Sissinghurst Castle Garden Opens its Gates in Winter for the First Time

GemmaKH
Published on January 21st 2020
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Sissinghurst Castle Garden
Despite the colder weather, shorter days and lack of colour, gardens can be just as spectacular in winter as they are in other seasons. This is the message the National Trust is trying to convey by welcoming winter visitors to Sissinghurst Castle Garden.
The charity is making history by opening the celebrated Kent garden during a time when it has traditionally been closed, allowing the public the opportunity to enjoy the architectural structure and pared-back beauty.
They claim it is during this season that former owner Harold Nicolson’s design, which later became the framework for his wife Vita Sackville-West’s exuberant planting, can truly be enjoyed.
Sissinghurst Castle Garden
©National Trust Images/John Miller
Head Gardener Michelle Cain says: ‘[At Sissinghurst], the garden rooms are like acts in a play, taking their turns on the stage. But in winter the ‘act’ is the whole garden and you can appreciate, perhaps better than at any other time, the design that Harold Nicolson created and how he managed to fit his grand classical ideas into the constrictions of the space available.
‘For me, and many others who visit, what makes this garden so special is the juxtaposition between Harold’s strict formality and Vita’s exuberance. Neither would be as successful without the other.’
Winter is also the perfect time to admire Harold’s layout, highly influenced by his passion for Greek classicism.
‘The view from the Tower shows the layout at its best. From here you can see how Harold created the formal elements he and Vita wanted in the ruins of a grand Elizabethan manor house, an idea which was considered unusual at the time,’ explains Michelle.
Sissinghurst Castle Garden
©National Trust Images/John Miller
The clever use of hedges, used to define the now-famous series of garden rooms, are particularly prominent in winter. Meanwhile, the abundant flowers and foliage of the high season pared back mean the long vistas take centre stage.
From the White Garden the view extends right across to the Lime Walk where carefully placed eye-catching statues guide you on a journey, says Michelle. Although The Lime Walk is best known for its displays of spring bulbs, it appears in a new light in winter.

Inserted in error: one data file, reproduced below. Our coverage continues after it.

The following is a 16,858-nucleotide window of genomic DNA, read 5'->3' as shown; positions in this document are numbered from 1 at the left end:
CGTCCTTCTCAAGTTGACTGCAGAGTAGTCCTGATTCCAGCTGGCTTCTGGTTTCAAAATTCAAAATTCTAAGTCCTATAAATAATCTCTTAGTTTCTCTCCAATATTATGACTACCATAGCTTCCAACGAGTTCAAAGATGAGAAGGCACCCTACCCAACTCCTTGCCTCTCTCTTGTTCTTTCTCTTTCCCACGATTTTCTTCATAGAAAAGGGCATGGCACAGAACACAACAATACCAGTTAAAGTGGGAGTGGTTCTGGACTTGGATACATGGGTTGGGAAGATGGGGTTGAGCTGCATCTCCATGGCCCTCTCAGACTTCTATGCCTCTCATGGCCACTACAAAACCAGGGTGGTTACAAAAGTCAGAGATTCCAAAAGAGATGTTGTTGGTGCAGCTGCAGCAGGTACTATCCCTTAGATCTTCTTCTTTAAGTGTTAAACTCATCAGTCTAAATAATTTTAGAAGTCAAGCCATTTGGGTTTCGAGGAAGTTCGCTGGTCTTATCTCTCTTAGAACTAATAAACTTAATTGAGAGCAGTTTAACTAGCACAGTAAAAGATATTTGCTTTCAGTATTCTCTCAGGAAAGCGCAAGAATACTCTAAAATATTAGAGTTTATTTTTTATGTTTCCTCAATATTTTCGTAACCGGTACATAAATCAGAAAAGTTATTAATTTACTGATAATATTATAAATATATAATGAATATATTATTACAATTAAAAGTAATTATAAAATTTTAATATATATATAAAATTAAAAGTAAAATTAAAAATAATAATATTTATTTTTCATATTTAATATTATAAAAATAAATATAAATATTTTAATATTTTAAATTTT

Statue in Sissinghurst Castle Garden
©National Trust Images/John Miller
‘The walk shows that the garden is not all about flowers, colour and packed borders,’ adds Michelle, ‘the pleached limes are beautiful in their own right and create a quiet area that’s all about classical design.’
Although, Osmanthus, Sarcococca, Chimonanthus, Hamamelis, hellebores and snowdrops add bursts of welcome winter colour and scent within the garden.
Estate walks through woodland, farmland and alongside lakes offer those after a longer walk the chance to experience the changing colour and texture of the season.
In the Rose Garden visitors are treated to a clear view of the Sissinghurst method of rose training – roses are trained onto hazel or chestnut structures, with stems bent over to encourage more side shoots and bring the flowers down to eye level.
Visitors can also see the International Garden Photographer of the Year exhibition in the oast house as well as catch a glimpse of progress on Delos – a new garden area inspired by Vita and Harold’s travels to Greece.
Sissinghurst Castle Garden in winter
©National Trust Images/John Miller
Poet and writer Vita Sackville-West began transforming Sissinghurst Castle in the 1930s with her diplomat and author husband, Harold Nicholson. Harold’s architectural planning of the garden rooms combined with Vita’s colourful, abundant planting reflect the romance and intimacy of her poems and writings.
The couple were the last private owners of the Castle and following Vita’s death in 1962, Harold made the decision to place Sissinghurst in the care of the National Trust.
Michelle adds: ’We’d love to change the perception that gardens are only interesting in summer.’
Sissinghurst Castle Garden
©National Trust Images/John Miller
The garden is open at weekends until 6 March. Visit the National Trust website for opening times, prices and directions.
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